3 min read

What could Dallet's SCOWIS victory mean for the Wisconsin Assembly?

A wide playing field

Wisconsin voters will elect representatives to all 99 of Wisconsin’s State Assembly seats in November. The chamber is currently split between 64 Republicans and 35 Democrats. Democrats, hoping to close the gap, are running candidates in 91 races. Republicans, on the other hand, are mainly just trying to maintain their super-majority; they are contesting 69 seats.

Democrats around the state were heartened by Rebecca’s Dallet’s victory in the April 2018 Wisconsin Supreme Court race.1 Dallet exceeded Clinton’s vote share almost everywhere. She won 20 Assembly districts held by Republicans–including 17 which Trump also won. Dallet also carried the two Democratic Assembly seats which voted for Trump in 2016 by a comfortable margin.

Will 2018 look like 2016 or be a 2012 redux?

Lots of national commentary has characterized the Democratic Party as facing a choice between wooing back Obama-Trump voters or continuing their pursuit of the more highly-educated suburban voters who shifted towards Clinton in 2016. The results from Rebecca Dallet’s successful Spring 2018 election suggests this may be a misleading dichotomy.

Notice how the graph below shows two parallel trends among the Republican districts. These two trends neatly reflect a basic division between Trump skeptical and Trump enthusiastic places. Trump enthusiastic places are those districts which gave Trump a higher vote share than Romney. Trump skeptical places did the opposite.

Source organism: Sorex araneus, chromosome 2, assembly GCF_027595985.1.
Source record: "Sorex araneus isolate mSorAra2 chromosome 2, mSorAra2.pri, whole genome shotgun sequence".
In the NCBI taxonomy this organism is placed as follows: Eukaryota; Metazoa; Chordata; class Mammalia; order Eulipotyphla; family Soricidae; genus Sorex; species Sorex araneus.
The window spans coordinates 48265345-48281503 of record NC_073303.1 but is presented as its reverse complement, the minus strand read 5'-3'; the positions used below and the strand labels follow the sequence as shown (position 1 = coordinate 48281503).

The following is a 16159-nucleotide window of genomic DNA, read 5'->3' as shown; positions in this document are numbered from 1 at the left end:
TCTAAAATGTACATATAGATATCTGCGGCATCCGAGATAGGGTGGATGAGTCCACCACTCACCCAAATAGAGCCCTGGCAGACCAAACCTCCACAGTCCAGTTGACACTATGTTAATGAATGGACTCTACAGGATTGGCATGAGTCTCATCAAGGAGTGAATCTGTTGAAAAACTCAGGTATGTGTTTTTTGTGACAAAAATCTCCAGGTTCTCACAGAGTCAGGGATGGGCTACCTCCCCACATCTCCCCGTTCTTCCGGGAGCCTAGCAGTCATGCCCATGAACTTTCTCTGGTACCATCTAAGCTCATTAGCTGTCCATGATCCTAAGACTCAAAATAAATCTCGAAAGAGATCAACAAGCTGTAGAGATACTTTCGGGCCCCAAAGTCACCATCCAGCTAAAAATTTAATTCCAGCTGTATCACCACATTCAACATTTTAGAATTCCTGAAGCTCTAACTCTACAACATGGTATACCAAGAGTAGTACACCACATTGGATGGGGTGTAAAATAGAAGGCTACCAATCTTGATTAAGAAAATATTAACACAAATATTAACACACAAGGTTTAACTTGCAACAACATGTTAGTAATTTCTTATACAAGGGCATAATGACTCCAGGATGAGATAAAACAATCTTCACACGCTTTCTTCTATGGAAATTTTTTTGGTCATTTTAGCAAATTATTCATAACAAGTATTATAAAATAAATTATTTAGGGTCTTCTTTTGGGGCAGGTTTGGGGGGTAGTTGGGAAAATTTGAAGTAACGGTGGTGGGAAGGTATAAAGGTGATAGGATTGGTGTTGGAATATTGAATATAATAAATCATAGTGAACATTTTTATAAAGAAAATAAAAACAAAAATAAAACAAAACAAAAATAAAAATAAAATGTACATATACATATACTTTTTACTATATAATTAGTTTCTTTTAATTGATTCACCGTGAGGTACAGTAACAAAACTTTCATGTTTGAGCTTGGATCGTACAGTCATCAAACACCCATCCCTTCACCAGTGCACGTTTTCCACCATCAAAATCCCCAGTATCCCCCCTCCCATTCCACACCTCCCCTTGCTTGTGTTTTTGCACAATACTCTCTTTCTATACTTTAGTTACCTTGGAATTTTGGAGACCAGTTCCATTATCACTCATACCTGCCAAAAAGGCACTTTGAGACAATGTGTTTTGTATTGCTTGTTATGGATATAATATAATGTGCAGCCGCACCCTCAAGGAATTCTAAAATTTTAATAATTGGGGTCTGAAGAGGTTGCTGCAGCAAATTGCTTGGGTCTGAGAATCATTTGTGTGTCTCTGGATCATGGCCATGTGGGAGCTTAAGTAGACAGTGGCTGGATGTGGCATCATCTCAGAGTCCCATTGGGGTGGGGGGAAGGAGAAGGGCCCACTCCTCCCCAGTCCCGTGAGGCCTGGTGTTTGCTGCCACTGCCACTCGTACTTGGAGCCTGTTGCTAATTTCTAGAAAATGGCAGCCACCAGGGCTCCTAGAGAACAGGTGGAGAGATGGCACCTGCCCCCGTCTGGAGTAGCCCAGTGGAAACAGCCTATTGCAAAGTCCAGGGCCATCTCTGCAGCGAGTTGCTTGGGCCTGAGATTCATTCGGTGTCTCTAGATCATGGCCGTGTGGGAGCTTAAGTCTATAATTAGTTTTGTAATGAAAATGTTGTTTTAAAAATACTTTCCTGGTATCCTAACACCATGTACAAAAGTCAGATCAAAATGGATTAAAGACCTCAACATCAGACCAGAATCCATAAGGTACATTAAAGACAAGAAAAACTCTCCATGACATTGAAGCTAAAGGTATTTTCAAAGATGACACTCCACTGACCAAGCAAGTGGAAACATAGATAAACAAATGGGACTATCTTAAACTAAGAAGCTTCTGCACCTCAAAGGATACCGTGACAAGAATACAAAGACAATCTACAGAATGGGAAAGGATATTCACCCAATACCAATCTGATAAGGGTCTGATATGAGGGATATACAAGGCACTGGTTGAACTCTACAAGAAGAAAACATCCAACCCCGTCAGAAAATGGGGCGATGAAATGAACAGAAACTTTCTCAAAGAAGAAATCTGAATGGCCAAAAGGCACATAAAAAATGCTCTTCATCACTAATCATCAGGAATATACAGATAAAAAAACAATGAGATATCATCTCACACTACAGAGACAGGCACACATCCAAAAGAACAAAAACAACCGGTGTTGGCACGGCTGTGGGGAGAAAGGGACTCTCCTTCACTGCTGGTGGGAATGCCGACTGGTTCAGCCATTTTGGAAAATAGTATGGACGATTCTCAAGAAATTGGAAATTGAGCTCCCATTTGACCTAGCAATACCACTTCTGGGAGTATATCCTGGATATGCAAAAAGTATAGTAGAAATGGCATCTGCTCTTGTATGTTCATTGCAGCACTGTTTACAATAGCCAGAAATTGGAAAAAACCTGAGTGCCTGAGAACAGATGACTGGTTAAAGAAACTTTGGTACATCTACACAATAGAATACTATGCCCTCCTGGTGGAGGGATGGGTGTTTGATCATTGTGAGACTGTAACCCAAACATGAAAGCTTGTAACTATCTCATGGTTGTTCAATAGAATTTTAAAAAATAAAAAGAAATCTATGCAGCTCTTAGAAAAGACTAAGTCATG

Republican Trump enthusiastic places shifted significantly toward Dallet. Here is the comparison of Dallet’s performance in Trump enthusiastic districts with the presidential vote in 2012 and 2016. Increases in Clinton and Obama’s vote shares are both significantly and independently associated with improvements in Dallet’s performance. The model’s intercept is 9.1%, meaning that Dallet would be expected to receive 9% of the vote in a district where Clinton and Obama both got 0%.2

Table 1: Dallet margin ~ Clinton margin + Obama margin (Trump enthusiastic districts
Estimate Std. Error t value Pr(>|t|)
(Intercept) 0.0914659 0.0173276 5.278617 0.0000014
ClintonMinusTrump 0.4156935 0.1174290 3.539956 0.0007162
ObamaMinusRomney 0.3954587 0.1285062 3.077351 0.0029804

Now consider the same regression model for Trump skeptical places. In these places the 2016 result is very predictive, and the 2012 result matters not at all. Across all Trump skeptical districts, a 1% increase in Clinton’s vote share correlates with a 1.36% increase in Dallet’s vote. The model’s intercept is practically zero.3

Table 2: Dallet margin ~ Clinton margin + Obama margin (Trump skeptical districts
Estimate Std. Error t value Pr(>|t|)
(Intercept) 0.0029006 0.0342479 0.0846938 0.9332377
ClintonMinusTrump 1.3559977 0.4120003 3.2912542 0.0031968
ObamaMinusRomney -0.2987572 0.3935343 -0.7591644 0.4554648

Both/And

Rebecca Dallet’s campaign accomplished two significant things en route to her 11.5% victory.

  • First, she improved on Clinton’s struggles in the vast Trump enthusiastic parts of the state. Her performance looked closer to President Obama’s strong showing in 2012.
  • Second, she maintained Clinton’s improvement in the smaller–but politically crucial–Trump skeptical areas. Clinton overperformed Obama in these places, and Dallet mostly maintained that momentum.

Dallet didn’t win by choosing between the suburbs or the more Trump-friendly outstate. She won by doing well in them both. It remains to be seen if the much higher turnout November midterms will resemble this spring nonpartisan race. But sometimes, when you’re an outsider running against an unpopular incumbent party, you can have your cake and eat it too.


  1. Although Supreme Court races are nominally nonpartisan, both the state Republican and Democratic parties openly supported their respective candidates.

  2. The adjusted R^2 is 0.8893

  3. The adjusted R^2 is 0.9348